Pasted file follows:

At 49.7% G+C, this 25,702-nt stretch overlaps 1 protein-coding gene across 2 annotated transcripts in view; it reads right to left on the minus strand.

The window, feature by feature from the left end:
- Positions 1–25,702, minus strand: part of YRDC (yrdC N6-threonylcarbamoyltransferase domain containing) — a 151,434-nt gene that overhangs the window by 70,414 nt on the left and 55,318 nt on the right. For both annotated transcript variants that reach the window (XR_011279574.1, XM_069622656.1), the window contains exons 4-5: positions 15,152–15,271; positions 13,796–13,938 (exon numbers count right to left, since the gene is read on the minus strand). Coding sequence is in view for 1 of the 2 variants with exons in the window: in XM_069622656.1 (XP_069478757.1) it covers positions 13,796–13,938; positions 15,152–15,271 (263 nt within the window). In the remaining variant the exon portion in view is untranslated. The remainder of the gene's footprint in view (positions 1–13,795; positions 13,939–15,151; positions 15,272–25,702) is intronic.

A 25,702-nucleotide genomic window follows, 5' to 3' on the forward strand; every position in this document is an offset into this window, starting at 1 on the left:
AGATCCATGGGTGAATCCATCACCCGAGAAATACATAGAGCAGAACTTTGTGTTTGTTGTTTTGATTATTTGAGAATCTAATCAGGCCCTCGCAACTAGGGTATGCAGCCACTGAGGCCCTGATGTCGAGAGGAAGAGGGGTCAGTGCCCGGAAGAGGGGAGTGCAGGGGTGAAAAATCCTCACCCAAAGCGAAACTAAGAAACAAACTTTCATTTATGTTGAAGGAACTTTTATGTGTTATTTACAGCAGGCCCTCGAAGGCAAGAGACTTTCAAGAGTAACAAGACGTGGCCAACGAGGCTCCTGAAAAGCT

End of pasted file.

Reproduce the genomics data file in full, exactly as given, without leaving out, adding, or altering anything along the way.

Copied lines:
At 49.7% G+C, this 25,702-nt stretch overlaps 1 protein-coding gene across 2 annotated transcripts in view; it reads right to left on the minus strand.

The window, feature by feature from the left end:
- Positions 1–25,702, minus strand: part of YRDC (yrdC N6-threonylcarbamoyltransferase domain containing) — a 151,434-nt gene that overhangs the window by 70,414 nt on the left and 55,318 nt on the right. For both annotated transcript variants that reach the window (XR_011279574.1, XM_069622656.1), the window contains exons 4-5: positions 15,152–15,271; positions 13,796–13,938 (exon numbers count right to left, since the gene is read on the minus strand). Coding sequence is in view for 1 of the 2 variants with exons in the window: in XM_069622656.1 (XP_069478757.1) it covers positions 13,796–13,938; positions 15,152–15,271 (263 nt within the window). In the remaining variant the exon portion in view is untranslated. The remainder of the gene's footprint in view (positions 1–13,795; positions 13,939–15,151; positions 15,272–25,702) is intronic.

A 25,702-nucleotide genomic window follows, 5' to 3' on the forward strand; every position in this document is an offset into this window, starting at 1 on the left:
AGATCCATGGGTGAATCCATCACCCGAGAAATACATAGAGCAGAACTTTGTGTTTGTTGTTTTGATTATTTGAGAATCTAATCAGGCCCTCGCAACTAGGGTATGCAGCCACTGAGGCCCTGATGTCGAGAGGAAGAGGGGTCAGTGCCCGGAAGAGGGGAGTGCAGGGGTGAAAAATCCTCACCCAAAGCGAAACTAAGAAACAAACTTTCATTTATGTTGAAGGAACTTTTATGTGTTATTTACAGCAGGCCCTCGAAGGCAAGAGACTTTCAAGAGTAACAAGACGTGGCCAACGAGGCTCCTGAAAAGCT